Residents claim a new parking permit is discriminatory against the elderly and vulnerable.

Those living on South Street, Bridport, who buy annual residents’ parking permits for on-street parking have received parking tickets after the permit system went electronic. Some residents claim they didn’t know about the change or never received a renewal reminder in the post or by email.

Sophie Weston claims she never received a reminder and is appealing the parking ticket

She said: “We used to get sent a paper reminder and a paper permit to put in our car. I didn’t hear anything and didn’t think about it and at the end of August, I got a parking ticket.

“I emailed and 24 hours later they replied and said, ‘under the letter of the law, you didn’t have a permit when we gave you a ticket, so we can give you a ticket’. It completely ignored the fact that I didn’t have a renewal, although they claim they sent one.

“I haven’t paid yet, they refused to quash the ticket, so they said I have to leave it, which means I risk paying £70 or I am taking it to the independent adjudicator as given their response, is the only way to go.”

Karen Etherington, who has lived on the street for 26 years and has paid for a permit since it was introduced.

As a pensioner living on a low income, the fine was a great expense and she doesn’t use her computer, as a result, she missed an email reminder.

“I found I had a ticket when I was two weeks overdue and it was the first time I had to rely on just an email,” she said. “I don’t use my computer on a regular basis.”

“It is so easy to miss and I missed it. There was just one email and no second follow up to say urgent.”

Fellow resident Zoe Bealing was also caught out as she doesn’t use email due to a sight problem.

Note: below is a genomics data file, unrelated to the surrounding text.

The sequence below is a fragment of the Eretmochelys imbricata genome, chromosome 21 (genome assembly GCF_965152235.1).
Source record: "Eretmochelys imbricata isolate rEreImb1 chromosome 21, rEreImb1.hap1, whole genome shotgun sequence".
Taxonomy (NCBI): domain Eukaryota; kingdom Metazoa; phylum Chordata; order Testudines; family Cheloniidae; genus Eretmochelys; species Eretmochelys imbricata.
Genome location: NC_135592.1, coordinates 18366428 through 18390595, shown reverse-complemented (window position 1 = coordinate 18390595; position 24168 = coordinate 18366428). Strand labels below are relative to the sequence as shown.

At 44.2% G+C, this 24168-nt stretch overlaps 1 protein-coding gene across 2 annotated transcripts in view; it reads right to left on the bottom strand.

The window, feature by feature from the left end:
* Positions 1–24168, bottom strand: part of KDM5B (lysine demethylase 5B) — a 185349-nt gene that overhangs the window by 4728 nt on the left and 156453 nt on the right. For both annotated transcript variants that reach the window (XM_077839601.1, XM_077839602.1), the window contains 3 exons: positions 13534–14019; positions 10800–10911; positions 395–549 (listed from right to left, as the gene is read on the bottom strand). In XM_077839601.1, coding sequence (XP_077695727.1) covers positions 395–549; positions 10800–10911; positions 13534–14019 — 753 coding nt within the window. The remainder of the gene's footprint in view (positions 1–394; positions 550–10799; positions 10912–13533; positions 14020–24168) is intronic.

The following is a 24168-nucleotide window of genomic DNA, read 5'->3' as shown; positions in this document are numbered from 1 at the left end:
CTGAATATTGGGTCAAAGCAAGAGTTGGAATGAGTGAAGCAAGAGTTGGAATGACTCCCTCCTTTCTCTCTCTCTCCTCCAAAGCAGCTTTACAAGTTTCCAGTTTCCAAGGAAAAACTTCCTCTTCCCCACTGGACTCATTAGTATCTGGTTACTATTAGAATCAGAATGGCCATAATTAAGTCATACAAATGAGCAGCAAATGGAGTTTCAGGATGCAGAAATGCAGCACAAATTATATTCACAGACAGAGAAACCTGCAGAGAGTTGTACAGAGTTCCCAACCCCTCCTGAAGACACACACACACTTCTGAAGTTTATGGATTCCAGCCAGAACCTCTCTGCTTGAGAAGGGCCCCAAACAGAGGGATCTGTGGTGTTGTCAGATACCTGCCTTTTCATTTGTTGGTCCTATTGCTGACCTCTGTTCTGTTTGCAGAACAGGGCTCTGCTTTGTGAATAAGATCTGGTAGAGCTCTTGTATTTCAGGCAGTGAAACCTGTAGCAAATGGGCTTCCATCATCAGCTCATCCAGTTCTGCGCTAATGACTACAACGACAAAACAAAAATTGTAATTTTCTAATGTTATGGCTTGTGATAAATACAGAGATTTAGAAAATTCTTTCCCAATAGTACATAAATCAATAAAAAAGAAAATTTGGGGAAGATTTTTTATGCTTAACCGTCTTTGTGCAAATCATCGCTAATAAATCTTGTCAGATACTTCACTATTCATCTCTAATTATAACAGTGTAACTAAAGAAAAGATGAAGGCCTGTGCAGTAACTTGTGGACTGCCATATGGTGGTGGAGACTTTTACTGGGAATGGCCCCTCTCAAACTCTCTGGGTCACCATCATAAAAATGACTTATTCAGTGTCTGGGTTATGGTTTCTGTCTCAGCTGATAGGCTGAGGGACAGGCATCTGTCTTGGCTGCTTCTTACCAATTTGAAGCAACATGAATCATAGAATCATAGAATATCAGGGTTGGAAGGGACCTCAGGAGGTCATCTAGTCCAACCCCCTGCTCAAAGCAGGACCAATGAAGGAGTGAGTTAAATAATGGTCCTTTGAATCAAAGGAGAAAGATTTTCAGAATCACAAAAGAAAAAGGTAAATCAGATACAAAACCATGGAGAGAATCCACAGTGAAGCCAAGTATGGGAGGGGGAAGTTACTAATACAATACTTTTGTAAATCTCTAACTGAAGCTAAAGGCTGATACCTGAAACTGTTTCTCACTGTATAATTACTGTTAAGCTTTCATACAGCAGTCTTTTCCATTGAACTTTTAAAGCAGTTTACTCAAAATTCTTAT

She said: “I thought they had got it wrong because I have got a permit, but what I didn’t know is that they had completely changed the system and, for the past 11 years, I had always worked with the permit system.

“We want to pay it. There’s no way anyone is avoiding it at all.

"If I had received a letter of the change I would have accepted my mistake."

The parking permits are administered by MiPermit on behalf of Dorset Council.

Paul Hutton, Dorset Council’s manager of parking services, said: “The virtual permit scheme replaced the pre-existing scheme in April 2017. The scheme was introduced to support the council’s digitalisation strategy as agreed by councillors, and also to reduce the administrative cost and burden to the taxpayer.

“Once a resident has registered online and, provided they supply an up-to-date email, then a reminder is emailed to them by the company administering the permits on behalf of the council.

“There is always a level of responsibility on the part of the motorist to check when renewal dates for insurance, car tax and other permits are due, but where a resident has received a Penalty Charge Notice (PCN) there is a legal procedure by which the recipient may appeal the PCN, if necessary, to an independent Traffic Penalty Tribunal for a final outcome if they are not satisfied with the decision made by Dorset Council.

“I am exploring whether an auto-renewal option can be made available to all users of the scheme.”